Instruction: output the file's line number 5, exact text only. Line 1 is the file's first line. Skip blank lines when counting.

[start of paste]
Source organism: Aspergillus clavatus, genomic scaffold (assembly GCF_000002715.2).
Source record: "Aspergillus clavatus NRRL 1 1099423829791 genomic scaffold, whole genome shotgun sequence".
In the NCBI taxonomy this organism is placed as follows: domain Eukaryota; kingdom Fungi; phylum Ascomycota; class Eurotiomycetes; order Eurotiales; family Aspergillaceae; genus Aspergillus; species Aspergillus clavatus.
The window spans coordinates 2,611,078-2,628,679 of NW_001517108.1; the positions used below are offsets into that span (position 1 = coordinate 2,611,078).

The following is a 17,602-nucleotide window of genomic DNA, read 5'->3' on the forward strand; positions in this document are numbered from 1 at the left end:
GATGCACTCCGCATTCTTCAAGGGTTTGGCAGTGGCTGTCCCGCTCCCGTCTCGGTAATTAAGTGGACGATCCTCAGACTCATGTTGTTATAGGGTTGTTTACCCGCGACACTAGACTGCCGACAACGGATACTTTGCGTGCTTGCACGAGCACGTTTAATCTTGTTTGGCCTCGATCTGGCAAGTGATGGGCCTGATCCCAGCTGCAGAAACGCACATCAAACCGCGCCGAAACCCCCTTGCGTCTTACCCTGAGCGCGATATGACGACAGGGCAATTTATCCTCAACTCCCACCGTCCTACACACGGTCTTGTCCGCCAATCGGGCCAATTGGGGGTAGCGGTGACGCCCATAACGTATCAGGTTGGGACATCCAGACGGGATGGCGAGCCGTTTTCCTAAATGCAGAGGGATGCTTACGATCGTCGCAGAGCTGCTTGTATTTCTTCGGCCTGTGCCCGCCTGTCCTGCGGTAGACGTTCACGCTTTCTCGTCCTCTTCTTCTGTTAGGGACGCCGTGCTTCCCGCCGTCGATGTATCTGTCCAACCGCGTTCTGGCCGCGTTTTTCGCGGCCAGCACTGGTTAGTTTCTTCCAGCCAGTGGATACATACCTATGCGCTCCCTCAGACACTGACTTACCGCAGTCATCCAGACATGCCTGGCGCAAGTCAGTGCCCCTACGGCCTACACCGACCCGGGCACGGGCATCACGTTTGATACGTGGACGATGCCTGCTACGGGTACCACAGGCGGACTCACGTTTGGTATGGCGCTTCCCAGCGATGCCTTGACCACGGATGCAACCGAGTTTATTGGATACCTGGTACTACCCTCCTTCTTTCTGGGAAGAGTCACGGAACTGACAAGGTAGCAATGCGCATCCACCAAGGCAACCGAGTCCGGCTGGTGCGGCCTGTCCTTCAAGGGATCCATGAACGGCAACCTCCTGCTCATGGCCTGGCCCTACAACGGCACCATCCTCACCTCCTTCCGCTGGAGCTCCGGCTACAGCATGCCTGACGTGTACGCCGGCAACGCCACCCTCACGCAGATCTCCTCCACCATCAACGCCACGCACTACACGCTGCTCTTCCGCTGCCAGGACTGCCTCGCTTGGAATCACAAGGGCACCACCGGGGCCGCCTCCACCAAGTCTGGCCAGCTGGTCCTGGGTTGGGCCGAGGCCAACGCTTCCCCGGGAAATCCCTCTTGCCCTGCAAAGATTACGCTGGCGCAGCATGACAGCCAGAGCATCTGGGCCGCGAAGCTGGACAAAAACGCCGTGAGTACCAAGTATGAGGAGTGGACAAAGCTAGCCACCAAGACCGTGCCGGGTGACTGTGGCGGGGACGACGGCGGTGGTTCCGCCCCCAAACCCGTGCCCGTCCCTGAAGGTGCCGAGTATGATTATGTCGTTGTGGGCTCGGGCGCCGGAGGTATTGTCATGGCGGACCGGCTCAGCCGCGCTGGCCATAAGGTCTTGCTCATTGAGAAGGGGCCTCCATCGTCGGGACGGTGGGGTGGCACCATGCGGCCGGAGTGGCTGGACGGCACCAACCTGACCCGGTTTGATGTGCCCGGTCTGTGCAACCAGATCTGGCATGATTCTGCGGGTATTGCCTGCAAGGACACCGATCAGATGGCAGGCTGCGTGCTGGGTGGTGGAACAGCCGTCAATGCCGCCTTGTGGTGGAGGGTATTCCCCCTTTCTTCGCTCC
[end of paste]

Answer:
The following is a 17,602-nucleotide window of genomic DNA, read 5'->3' on the forward strand; positions in this document are numbered from 1 at the left end: